Loathe and loath
If you use either of these, it's probably loathe, if only because we've all been disgusted or repelled at some point. Of course we've all been unwilling or reluctant as well, but we probably didn't use loath to describe our feelings.
So if you loathe your father-in-law's chili, you should probably be loath to express that opinion...unless you're cool with being on the receiving end of a look of loathing from your spouse.
Many and plethora
I used to mess this one up all the time. I might say, "I have a plethora of projects to choose from," but since plethora means an excessive amount...clearly that's incorrect, since no one has too many projects to choose from.
So if you go to a networking event and the 70 business cards you collect won't fit in your pocket, 70 might in fact be a plethora...but if the 70 cards will fit in your briefcase, you just have a lot. (And you have a lot of potential connections to follow up with later.)
Momentary and momentarily
Momentary means something happens for a brief period time: "I had a momentary lapse of reason when I agreed to play poker with you."
Momentarily means something will happen in a brief period of time: "Mr. Baker just pulled in, so he will be able to see you momentarily."
And if I ran into that old girlfriend, our meeting would definitely be momentary.
Nauseous and nauseated
This one wins the "I never would have thought that" award. Nauseated means feeling sick; if your stomach is upset you feel nauseated. Nauseous means causing feelings of nausea; the smell of rancid meat is nauseous.
If you get this one wrong, don't feel bad: No health care professional has ever asked me if I felt nauseated. And I've never said I feel nauseated. (Until now.)
Past and pass
Past refers to events that have taken place earlier in time. Pass refers to an action, like movement or completion. You pass a test, although you might not be able to get past the fact you failed.
Where it gets tricky is when past is used as an adverb. Saying you walked past my office is correct, because "walked" is the verb. If you go by my office on the way to the lunch room then you passed it...unless of course you hurried past it.
So even though you might sometimes worry that time has passed you by, never forget that while you can't change your past, you can always change your future.
Peruse and browse
You can't spend a couple seconds perusing a menu and then make a snap decision. Peruse doesn't mean to skim or read casually; peruse means to examine carefully or at length.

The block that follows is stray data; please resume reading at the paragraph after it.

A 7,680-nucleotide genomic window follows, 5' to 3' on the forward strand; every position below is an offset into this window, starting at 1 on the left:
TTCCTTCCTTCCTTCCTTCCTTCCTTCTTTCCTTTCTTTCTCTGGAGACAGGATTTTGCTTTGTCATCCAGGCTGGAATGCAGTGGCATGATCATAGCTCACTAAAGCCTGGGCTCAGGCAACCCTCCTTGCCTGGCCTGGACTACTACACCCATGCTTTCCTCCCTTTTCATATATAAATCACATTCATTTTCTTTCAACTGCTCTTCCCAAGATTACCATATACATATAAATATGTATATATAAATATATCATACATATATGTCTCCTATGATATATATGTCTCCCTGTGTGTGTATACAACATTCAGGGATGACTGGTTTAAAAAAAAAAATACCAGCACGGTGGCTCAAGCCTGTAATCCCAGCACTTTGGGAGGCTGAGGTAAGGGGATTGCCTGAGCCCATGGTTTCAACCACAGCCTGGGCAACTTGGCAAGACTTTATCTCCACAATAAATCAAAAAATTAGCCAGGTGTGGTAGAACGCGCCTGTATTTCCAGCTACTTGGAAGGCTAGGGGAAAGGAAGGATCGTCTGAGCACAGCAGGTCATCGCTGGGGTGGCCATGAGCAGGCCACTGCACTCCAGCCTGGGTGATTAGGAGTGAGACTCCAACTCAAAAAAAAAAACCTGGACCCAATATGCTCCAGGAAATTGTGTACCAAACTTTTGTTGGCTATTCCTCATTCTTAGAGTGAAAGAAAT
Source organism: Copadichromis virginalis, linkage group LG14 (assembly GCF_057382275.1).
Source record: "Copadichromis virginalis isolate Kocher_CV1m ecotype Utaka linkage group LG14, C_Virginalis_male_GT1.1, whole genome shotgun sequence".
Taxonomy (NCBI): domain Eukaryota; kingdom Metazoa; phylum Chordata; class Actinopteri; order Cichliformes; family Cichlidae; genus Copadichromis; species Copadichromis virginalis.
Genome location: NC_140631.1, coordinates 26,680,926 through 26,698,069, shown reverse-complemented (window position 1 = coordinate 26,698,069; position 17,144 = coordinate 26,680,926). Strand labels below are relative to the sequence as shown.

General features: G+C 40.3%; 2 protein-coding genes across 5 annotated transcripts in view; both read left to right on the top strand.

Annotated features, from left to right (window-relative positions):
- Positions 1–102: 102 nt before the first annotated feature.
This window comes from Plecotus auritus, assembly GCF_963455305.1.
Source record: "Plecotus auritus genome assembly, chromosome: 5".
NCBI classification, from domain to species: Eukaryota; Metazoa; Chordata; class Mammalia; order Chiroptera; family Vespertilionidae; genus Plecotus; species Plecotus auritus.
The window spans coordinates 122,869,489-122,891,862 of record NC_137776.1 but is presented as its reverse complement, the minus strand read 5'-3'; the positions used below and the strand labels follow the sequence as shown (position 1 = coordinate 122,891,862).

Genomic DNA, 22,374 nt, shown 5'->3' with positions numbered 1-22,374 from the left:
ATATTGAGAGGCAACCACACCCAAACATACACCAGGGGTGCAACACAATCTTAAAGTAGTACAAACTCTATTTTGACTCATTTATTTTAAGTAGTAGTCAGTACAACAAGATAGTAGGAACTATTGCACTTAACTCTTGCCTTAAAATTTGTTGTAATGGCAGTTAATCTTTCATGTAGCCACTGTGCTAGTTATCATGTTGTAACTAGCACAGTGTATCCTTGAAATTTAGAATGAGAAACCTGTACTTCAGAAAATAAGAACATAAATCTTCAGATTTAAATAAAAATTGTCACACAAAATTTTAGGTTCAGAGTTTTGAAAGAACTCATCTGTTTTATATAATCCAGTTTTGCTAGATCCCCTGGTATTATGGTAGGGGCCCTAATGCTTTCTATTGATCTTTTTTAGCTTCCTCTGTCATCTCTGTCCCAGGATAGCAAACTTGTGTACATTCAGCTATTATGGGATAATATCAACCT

If you're looking casually or leisurely or superficially, you're browsing. When you dive deep into the details and consider them thoughtfully, then you're perusing.
So make sure you always peruse a contract before you sign.
Regretful and Regrettable
Regretful means to feel or show regret; if I am rude to you, I definitely should feel regretful. Regrettable refers to an action or event that is unfortunate or undesirable.
If I'm sorry I hurt your feelings, I'm regretful. When I hurt your feelings, my actions were regrettable.
If you get confused, feel free to default to regret. "I regret saying the things I did" works, and so does "I regret treating you the way I did that day."
Sight, site, and cite
These are easy. A sight is something you see. A site is a place or location (granted that you can see, but a place nonetheless.) And when you cite, you quote someone or you list him or her as a source.
So seeing a new order in your inbox is a welcome sight, choosing a location for your business means you've found the perfect site, and referring to a passage from Outliers to support your own reasoning means you decided to cite Malcolm Gladwell as a source of inspiration.
Stationary and stationery
You write on stationery. You print business stationery, like letterhead and envelopes.

But that box of envelopes is only stationary if it's not moving--and even if it is, it's still stationery.
Then and than

Then refers in some way to time. "Let's close this deal, and then we'll celebrate!" Since the celebration comes after the sale, then is correct.
Then is also often used with if. Think in terms of if-then statements: "If we don't get to the office on time, then we won't be able to close the deal today."
Than involves a comparison. "Landing Customer A will result in higher revenue than landing Customer B" or "Our sales team is more committed to building customer relationships than the competition."
Or: Hopefully, you now know how to use a few more words correctly than you did.